I was SO excited about Berlin. I really was. And now every time I think about it, I (still) have a bitter taste in my mouth and so much regret that I can’t turn back the clock and try again. All of this seems silly, because running is what I do for fun. It’s not my career, my livelihood doesn’t depend on it, and it’s not as if I missed out on a top placing or a world record. But at the end of the day, our goals are important to us, particularly when we work so hard towards them. Failing to achieve them can knock your confidence and make you question why you even bother in the first place. Read on to find out what happened…
Berlin was my sixth marathon and my second major. After a great year of ultrarunning and PBs in shorter distances, I was hoping to build upon my 3:37 at Chicago the year before and aim for a sub 3:30 time. All my training pointed towards this and despite a pretty short build up after Comrades, I was feeling confident that I could at least get somewhere in the 3:30-3:34 range.
I flew from Dubai to Hamburg a week before the race and spent a couple of days there before getting the train to Berlin. From the moment I arrived, I absolutely fell in love with the city. So much culture and history, so many contrasts…all of which I happily explored under perfect blue skies. Perhaps this was partly to blame for my downfall. I almost forgot that I was there to run a marathon, and didn’t bother to look at the course map. I walked far too much and didn’t sort my kit out until quite late the night before the race, which is very unusual for me.
Berlin Marathon 2017 Race Report: Race Morning
On race morning, we were greeted with grey skies but the promise that the weather would improve by the time the starting gun fired. I look back on it ominously now, but at the time I happily forced down my usual breakfast and got ready before heading to the start area on the tram. The race village was super easy to get to and we arrived well ahead of time. I tried to ignore the fact that as I walked around in a bid to keep warm, my shoes were becoming more and more soaked. Perhaps I should have taken this as another sign, but I was so obsessed with getting to my start pen early that I didn’t think that maybe my race plan should be revised a little.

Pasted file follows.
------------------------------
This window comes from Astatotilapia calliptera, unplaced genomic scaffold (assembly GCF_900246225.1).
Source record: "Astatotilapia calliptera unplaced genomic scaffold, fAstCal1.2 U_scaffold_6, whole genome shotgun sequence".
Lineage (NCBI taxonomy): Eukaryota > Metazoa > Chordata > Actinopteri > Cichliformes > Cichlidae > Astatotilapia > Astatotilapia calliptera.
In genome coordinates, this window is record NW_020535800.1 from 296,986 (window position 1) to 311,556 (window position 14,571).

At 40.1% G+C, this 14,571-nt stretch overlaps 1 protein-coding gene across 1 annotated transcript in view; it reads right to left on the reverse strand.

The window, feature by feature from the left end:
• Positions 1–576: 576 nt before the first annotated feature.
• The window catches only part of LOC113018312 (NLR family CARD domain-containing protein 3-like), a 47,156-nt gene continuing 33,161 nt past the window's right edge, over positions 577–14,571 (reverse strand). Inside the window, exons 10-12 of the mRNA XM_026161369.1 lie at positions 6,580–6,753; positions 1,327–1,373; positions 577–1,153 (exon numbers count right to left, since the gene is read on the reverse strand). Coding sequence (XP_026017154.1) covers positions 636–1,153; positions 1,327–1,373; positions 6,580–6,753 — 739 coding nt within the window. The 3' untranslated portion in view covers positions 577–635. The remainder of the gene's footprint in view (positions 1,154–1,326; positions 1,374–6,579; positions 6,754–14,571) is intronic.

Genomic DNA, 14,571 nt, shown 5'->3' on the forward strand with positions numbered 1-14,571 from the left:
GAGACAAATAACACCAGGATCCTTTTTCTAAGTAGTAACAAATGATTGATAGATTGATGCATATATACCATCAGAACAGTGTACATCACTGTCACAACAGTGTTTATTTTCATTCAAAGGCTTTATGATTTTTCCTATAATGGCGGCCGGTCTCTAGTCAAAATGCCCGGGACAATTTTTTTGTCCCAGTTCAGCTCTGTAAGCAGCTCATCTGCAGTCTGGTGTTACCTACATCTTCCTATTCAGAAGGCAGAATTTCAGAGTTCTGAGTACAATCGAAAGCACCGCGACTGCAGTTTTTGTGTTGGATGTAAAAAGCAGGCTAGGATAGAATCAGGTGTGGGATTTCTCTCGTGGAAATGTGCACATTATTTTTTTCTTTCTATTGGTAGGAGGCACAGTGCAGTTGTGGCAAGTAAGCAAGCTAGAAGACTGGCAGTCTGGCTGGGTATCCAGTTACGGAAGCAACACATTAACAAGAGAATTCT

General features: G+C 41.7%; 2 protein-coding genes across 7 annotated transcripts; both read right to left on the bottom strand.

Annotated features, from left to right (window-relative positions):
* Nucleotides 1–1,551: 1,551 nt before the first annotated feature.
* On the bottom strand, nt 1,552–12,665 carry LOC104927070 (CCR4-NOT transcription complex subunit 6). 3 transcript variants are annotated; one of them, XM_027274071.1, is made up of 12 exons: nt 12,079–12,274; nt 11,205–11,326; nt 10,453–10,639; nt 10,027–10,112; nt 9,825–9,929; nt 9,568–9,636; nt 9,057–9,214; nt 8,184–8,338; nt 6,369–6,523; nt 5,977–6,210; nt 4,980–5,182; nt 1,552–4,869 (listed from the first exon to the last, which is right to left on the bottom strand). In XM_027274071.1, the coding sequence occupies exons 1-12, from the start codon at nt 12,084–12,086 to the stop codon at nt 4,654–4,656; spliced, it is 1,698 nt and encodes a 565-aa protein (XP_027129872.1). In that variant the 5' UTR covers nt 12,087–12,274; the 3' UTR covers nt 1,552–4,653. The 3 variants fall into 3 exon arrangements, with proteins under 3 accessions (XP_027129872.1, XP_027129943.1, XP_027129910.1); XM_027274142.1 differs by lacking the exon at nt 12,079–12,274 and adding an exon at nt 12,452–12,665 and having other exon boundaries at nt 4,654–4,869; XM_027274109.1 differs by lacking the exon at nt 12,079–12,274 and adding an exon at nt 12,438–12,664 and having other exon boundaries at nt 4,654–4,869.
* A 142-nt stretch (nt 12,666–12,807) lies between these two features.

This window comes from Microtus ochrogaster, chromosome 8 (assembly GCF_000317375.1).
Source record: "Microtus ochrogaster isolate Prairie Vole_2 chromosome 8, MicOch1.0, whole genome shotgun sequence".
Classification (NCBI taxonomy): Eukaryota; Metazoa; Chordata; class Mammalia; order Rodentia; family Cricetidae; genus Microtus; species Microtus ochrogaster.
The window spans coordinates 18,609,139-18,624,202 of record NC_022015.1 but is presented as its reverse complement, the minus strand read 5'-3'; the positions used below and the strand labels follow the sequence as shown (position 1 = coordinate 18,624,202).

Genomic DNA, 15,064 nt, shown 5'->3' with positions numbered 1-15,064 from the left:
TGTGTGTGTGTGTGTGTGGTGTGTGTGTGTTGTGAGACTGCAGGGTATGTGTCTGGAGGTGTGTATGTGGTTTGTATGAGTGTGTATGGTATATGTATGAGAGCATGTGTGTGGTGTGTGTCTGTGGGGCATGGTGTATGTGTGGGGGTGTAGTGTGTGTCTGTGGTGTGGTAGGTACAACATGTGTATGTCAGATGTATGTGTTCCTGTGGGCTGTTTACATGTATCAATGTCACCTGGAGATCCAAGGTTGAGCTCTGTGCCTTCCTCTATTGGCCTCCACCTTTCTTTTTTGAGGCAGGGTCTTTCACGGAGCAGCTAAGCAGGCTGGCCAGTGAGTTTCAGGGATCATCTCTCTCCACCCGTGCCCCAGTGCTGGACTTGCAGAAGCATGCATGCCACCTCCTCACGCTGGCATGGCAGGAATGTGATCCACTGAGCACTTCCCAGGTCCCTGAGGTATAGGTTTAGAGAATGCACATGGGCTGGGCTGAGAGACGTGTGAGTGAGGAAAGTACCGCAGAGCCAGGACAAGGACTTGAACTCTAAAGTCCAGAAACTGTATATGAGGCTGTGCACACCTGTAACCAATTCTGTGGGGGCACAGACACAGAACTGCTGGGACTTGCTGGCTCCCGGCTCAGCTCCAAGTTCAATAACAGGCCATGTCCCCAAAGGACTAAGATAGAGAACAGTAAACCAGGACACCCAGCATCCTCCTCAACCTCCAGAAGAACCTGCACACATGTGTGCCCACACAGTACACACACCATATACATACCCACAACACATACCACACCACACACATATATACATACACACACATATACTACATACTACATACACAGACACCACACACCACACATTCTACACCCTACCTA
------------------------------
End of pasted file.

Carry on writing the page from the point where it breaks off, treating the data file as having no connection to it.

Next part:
At the front of my pen, the commentator announced that the morning had brought with it 99% humidity and temperatures of around 14c. If there’s one thing that I can sincerely hold my hands up to in terms of what I did wrong, it would be the fact that I completely ignored the humidity levels. I was used to running in HOT humid weather, and would always adjust my pace accordingly, but on the day I thought that as the temperatures were mild, it would be ok to set off at planned race pace. I should have started more conservatively and gauged how I felt after 5km or so.
As wave one started, the atmosphere was electric. At the front of wave two, we slowly made our way to the start line, a human chain of volunteers holding us back. I was surprised to find myself stood ON THE ACTUAL START LINE, the placeholders with the names of the elites still stuck to the ground in front of me. Since wave one had already disappeared, there was nothing ahead of me but an open road, whilst behind me, the crowd became more and more excitable. It was a great feeling and one that I tried to take in as much as possible. I can’t imagine that I’ll ever get the chance to stand at the very front of a marathon major ever again. Being slightly concerned that all the runners behind me were going to set off at high speed, and I would be trampled or tripped, getting away from the start quickly, and then slowing down once the initial excitement wore off, seemed important.
Off we go!
Promptly, the start gun fired, and we were away! Thankfully I experienced no pushing and shoving, and simply let people go past me whilst keeping what I thought was a reasonable pace. I had to make a concerted effort to slow down, but despite this my first kilometre was a 4:52 – far too fast (and also my fastest kilometre of the entire race).
As we made our way through the Tiergarten and past the Siegessäule, we made a right turn and began to double back on ourselves. At about 7km, we passed the Reichstag and were pretty much level with where we had started. Pounding through the drenched streets trying to avoid puddles, I waited patiently for the course to open up and become less crowded. I had heard that the first 10km had a lot of bottlenecks, so I held back on pace ever so slightly, telling myself that I would speed up once the congestion had eased. I passed through 10km in 50:08, just a couple of seconds slower than what I had planned.